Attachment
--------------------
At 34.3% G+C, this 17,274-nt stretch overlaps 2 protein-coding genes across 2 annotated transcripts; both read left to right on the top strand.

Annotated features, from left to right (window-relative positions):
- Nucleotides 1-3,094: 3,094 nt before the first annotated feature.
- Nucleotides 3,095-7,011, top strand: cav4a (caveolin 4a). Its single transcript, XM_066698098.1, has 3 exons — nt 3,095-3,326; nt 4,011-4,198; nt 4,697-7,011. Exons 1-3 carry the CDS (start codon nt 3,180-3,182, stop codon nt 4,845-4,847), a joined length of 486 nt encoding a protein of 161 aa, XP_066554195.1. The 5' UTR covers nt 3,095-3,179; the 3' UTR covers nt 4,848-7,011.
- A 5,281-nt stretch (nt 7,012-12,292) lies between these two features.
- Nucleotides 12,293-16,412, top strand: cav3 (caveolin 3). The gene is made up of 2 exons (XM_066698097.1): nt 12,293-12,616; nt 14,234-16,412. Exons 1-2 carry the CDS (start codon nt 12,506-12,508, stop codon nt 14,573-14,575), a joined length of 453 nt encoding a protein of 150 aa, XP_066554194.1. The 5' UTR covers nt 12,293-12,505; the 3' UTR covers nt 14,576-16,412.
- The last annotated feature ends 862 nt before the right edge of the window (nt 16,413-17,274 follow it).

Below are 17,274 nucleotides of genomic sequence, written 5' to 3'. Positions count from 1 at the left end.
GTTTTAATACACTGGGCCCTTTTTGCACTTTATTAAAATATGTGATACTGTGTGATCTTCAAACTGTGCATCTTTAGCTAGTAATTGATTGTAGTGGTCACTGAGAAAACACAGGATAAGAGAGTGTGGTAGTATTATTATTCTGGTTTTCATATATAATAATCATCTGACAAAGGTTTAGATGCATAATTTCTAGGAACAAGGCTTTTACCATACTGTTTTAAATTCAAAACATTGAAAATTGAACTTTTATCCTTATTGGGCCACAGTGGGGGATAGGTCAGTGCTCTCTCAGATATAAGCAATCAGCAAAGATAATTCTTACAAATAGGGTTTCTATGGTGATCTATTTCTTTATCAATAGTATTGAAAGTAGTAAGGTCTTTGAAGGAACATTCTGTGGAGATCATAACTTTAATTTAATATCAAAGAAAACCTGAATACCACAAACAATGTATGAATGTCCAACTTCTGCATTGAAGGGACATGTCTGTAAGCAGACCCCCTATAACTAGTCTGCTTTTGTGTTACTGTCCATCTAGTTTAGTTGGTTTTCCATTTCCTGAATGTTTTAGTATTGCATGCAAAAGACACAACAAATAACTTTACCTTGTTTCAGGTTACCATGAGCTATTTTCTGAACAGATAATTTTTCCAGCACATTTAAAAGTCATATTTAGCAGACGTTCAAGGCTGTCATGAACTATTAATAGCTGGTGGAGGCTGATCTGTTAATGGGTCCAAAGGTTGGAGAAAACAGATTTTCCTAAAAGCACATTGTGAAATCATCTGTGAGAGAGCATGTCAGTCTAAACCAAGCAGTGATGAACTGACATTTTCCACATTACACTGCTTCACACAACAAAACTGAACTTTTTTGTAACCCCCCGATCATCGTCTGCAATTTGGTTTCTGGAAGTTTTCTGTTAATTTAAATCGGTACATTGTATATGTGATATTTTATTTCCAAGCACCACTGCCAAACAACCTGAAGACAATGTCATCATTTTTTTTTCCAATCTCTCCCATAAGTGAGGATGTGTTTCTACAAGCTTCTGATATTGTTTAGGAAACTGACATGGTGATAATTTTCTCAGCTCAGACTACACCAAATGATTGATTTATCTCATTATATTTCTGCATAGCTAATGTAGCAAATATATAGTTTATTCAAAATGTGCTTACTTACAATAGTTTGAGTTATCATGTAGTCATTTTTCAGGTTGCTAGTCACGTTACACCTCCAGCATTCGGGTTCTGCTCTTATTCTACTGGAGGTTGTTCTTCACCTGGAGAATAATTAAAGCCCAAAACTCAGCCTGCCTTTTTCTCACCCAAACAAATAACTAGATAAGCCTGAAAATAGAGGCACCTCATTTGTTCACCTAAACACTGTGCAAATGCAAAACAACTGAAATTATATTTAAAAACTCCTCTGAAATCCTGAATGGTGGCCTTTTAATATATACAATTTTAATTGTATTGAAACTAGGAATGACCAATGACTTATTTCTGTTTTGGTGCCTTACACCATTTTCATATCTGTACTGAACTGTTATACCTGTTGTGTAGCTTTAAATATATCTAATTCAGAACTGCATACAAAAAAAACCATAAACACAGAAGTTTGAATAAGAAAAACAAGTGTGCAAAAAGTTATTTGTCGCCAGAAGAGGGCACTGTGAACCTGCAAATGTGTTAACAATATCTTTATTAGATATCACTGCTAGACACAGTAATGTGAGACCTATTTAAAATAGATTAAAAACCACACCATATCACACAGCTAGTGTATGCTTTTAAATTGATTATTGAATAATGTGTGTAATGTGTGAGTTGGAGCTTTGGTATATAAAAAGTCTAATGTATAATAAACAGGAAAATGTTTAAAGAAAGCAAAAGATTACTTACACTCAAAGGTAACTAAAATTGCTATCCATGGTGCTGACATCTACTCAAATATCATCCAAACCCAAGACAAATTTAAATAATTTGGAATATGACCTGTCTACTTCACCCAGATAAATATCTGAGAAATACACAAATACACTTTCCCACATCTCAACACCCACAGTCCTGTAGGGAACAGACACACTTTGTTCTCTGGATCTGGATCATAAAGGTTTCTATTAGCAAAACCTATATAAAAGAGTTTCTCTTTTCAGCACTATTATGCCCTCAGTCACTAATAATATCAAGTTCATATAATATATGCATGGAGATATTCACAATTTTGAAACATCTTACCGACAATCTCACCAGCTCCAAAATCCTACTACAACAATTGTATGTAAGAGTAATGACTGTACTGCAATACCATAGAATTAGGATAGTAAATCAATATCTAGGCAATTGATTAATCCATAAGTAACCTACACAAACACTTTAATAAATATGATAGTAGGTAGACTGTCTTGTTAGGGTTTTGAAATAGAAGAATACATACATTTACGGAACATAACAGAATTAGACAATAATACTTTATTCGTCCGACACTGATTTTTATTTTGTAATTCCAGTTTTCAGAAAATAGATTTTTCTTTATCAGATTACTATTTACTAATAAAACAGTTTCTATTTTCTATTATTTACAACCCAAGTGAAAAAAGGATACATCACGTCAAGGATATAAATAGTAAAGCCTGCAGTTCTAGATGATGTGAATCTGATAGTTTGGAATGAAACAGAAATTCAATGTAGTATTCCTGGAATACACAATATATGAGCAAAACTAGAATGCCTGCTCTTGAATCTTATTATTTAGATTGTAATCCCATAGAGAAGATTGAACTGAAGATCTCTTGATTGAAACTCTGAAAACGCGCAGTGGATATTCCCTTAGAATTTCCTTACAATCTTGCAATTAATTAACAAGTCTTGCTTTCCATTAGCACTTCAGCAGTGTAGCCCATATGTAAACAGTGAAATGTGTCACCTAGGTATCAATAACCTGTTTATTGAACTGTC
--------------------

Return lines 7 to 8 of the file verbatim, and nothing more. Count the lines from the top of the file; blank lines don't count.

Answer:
- The last annotated feature ends 862 nt before the right edge of the window (nt 16,413-17,274 follow it).

Below are 17,274 nucleotides of genomic sequence, written 5' to 3'. Positions count from 1 at the left end.